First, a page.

When using the net method of accounting for sales discounts, sales are recorded at the discounted amount. On the date of sale, Hogan should record the sale net of the offered sales discount. The journal entries for this transaction are a debit to accounts receivable and a credit to sales. The rationale is that the amount recorded is what will be received assuming the customer takes advantage of the discount. Although a lower level of revenue is received, offering discounts often speeds up cash flow and may allow Hogan to make investments in the company that may not have been possible otherwise.
When customers fail to take the discount, the cash received in addition to the initial accounts receivable amount will be recorded as “Sales Discounts Forfeited” and shown as other income below the computation of gross profit. Therefore, gross profit as well as sales (and any associated variance calculations) will be understated by the amount of the forfeited sales discount. Net income will remain the same since the extra revenue from the forfeited discounts will be included in its computation.
Trade discounts are price reductions offered to special customers based not on payment terms, but on other factors such as larger quantity purchases and preferential business relationships. The effects of trade discounts are reduced accounts receivable and lowered sales figures. This occurs because at completion of the transaction, sales and accounts receivables will reflect the true substance of the transaction, the net of the sale amount minus the discount. Since trade discounts are not based on terms of payment, they are frequently offered as either an enticement to buy in bulk or, in retail, as a payment for stocking or warehousing the merchandise.
When factored without recourse, Hogan will not receive the full value of the accounts receivable. Full compensation for these accounts is unreasonable since, in these circumstances, the factor bears the risk of the collection. Hogan should account for the factored accounts receivable by a debit to cash for the amount received, a debit to finance charges for the difference between the value of the accounts receivable and the cash paid by the factor. Accounts receivable will require a credit of the full value of the accounts receivable to remove them from the books. The receivables are no longer Hogan’s asset and being on a non-recourse basis, Hogan has no further obligations and the transaction is complete.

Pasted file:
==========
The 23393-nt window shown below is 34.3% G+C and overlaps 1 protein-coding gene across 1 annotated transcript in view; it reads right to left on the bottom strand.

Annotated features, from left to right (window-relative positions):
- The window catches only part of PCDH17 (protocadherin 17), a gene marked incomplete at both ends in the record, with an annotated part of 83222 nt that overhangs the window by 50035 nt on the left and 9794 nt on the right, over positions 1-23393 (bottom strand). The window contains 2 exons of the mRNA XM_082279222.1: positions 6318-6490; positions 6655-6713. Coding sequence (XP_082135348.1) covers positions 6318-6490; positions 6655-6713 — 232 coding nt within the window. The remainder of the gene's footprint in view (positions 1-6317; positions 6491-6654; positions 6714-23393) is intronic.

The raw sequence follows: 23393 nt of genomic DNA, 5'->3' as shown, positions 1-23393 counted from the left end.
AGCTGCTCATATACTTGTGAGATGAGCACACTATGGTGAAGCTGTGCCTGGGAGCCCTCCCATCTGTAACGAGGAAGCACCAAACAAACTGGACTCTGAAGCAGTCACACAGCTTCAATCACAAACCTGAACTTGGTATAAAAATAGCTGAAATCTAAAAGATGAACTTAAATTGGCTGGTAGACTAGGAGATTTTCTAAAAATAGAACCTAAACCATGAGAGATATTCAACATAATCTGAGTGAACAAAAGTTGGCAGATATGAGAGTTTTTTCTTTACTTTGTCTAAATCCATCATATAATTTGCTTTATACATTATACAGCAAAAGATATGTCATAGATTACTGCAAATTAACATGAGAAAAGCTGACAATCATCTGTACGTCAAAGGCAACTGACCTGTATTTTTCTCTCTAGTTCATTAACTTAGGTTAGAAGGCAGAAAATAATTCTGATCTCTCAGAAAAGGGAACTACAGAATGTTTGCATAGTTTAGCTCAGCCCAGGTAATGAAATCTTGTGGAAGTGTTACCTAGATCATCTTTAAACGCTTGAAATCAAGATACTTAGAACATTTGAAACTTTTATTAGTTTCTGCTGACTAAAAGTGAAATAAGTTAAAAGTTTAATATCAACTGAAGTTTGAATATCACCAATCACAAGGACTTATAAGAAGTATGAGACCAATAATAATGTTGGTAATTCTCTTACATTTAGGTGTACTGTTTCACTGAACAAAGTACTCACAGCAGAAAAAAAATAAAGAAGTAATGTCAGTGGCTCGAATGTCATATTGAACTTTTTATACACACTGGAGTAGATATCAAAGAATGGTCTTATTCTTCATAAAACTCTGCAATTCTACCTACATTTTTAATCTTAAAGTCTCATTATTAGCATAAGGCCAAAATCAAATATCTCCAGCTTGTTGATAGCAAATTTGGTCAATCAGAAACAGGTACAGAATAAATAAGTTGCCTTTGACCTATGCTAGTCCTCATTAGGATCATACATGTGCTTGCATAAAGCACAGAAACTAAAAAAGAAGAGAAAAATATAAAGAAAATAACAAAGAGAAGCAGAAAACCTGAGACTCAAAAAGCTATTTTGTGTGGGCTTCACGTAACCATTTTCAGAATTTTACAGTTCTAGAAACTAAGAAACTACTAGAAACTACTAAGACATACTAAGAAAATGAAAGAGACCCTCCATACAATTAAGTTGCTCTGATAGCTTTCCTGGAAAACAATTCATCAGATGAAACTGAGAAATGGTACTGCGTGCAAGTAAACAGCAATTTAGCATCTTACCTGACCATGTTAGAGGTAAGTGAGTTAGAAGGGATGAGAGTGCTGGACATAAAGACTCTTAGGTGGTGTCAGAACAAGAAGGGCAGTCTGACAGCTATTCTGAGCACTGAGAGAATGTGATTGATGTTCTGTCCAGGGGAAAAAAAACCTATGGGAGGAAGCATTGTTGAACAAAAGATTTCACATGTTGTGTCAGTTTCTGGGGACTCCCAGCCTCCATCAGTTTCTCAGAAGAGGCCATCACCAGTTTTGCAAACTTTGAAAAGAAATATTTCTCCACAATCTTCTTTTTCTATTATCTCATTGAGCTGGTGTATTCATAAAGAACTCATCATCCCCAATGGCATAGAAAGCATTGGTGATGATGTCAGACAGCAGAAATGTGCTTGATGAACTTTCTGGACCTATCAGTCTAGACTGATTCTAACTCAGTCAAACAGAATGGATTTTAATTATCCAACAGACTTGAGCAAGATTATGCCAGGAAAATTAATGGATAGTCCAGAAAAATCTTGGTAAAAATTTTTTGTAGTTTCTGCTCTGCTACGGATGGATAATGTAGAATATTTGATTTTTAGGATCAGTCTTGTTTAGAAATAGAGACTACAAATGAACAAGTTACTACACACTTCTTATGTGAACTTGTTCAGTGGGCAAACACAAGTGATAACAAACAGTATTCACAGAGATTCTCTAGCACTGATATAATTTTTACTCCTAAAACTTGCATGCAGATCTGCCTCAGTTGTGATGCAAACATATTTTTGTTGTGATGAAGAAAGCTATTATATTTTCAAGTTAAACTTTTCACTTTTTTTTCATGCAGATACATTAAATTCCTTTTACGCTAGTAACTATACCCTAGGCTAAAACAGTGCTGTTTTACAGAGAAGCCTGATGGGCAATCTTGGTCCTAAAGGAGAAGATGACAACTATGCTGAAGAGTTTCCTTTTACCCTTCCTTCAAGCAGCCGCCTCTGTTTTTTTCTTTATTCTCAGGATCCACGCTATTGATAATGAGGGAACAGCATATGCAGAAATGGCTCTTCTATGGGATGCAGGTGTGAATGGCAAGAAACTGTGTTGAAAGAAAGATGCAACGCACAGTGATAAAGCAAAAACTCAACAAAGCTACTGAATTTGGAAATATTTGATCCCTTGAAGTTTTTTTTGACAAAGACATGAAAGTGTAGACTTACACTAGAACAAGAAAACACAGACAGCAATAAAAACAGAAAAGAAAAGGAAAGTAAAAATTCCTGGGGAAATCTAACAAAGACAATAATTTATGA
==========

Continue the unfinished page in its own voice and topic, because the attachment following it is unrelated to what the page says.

Hogan should report three months of interest earned by accrual. The company will debit interest receivable and credit interest income for the 3 months of earned interest. They will also report the full amount of the notes receivable as an asset. If the note receivable is to be paid within the current accounting cycle, it should be listed as a current asset as opposed to a long term asset. The interest revenue, although not collected as of December 31st, must be recognized as revenue in that period as that is the period in which it was earned. To fail to make this adjusting entry would be a violation of the proper matching of revenues and expenses in the period in which they occur as opposed to when they are actually paid. Regarding the note receivable, loans or portions of loans to be collected during the current accounting cycle are to be listed as current assets. This is important especially when dealing with ratios such as Hogan’s current ratio and any other ratios based on total current assets.